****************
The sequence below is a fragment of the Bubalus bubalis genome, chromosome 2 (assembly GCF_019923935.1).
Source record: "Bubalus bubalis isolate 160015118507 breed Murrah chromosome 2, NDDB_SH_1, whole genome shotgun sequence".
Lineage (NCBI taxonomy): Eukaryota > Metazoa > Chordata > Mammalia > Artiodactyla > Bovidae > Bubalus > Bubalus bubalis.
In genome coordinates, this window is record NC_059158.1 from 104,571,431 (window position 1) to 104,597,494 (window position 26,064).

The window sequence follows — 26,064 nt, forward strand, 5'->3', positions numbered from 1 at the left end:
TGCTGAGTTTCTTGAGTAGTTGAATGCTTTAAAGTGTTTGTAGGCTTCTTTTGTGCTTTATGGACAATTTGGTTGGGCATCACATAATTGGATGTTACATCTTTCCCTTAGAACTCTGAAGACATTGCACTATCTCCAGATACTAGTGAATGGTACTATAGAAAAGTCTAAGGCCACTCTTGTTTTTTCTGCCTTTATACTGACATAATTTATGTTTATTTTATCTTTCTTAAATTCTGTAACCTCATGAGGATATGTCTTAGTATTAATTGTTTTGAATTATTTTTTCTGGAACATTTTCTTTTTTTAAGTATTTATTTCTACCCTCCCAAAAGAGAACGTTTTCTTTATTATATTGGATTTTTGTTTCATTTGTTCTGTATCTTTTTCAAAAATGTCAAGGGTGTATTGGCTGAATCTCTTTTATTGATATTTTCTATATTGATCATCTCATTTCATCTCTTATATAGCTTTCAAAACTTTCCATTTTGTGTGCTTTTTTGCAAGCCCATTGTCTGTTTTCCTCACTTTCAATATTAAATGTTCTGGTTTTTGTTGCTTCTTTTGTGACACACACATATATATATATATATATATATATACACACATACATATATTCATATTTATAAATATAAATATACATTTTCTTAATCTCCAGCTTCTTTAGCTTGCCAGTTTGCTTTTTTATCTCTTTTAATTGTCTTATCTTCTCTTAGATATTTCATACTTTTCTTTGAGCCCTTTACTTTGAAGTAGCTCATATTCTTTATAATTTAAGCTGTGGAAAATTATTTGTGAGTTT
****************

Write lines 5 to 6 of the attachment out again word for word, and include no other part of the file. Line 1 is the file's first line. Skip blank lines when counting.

The window sequence follows — 26,064 nt, forward strand, 5'->3', positions numbered from 1 at the left end:
TGCTGAGTTTCTTGAGTAGTTGAATGCTTTAAAGTGTTTGTAGGCTTCTTTTGTGCTTTATGGACAATTTGGTTGGGCATCACATAATTGGATGTTACATCTTTCCCTTAGAACTCTGAAGACATTGCACTATCTCCAGATACTAGTGAATGGTACTATAGAAAAGTCTAAGGCCACTCTTGTTTTTTCTGCCTTTATACTGACATAATTTATGTTTATTTTATCTTTCTTAAATTCTGTAACCTCATGAGGATATGTCTTAGTATTAATTGTTTTGAATTATTTTTTCTGGAACATTTTCTTTTTTTAAGTATTTATTTCTACCCTCCCAAAAGAGAACGTTTTCTTTATTATATTGGATTTTTGTTTCATTTGTTCTGTATCTTTTTCAAAAATGTCAAGGGTGTATTGGCTGAATCTCTTTTATTGATATTTTCTATATTGATCATCTCATTTCATCTCTTATATAGCTTTCAAAACTTTCCATTTTGTGTGCTTTTTTGCAAGCCCATTGTCTGTTTTCCTCACTTTCAATATTAAATGTTCTGGTTTTTGTTGCTTCTTTTGTGACACACACATATATATATATATATATATATATACACACATACATATATTCATATTTATAAATATAAATATACATTTTCTTAATCTCCAGCTTCTTTAGCTTGCCAGTTTGCTTTTTTATCTCTTTTAATTGTCTTATCTTCTCTTAGATATTTCATACTTTTCTTTGAGCCCTTTACTTTGAAGTAGCTCATATTCTTTATAATTTAAGCTGTGGAAAATTATTTGTGAGTTT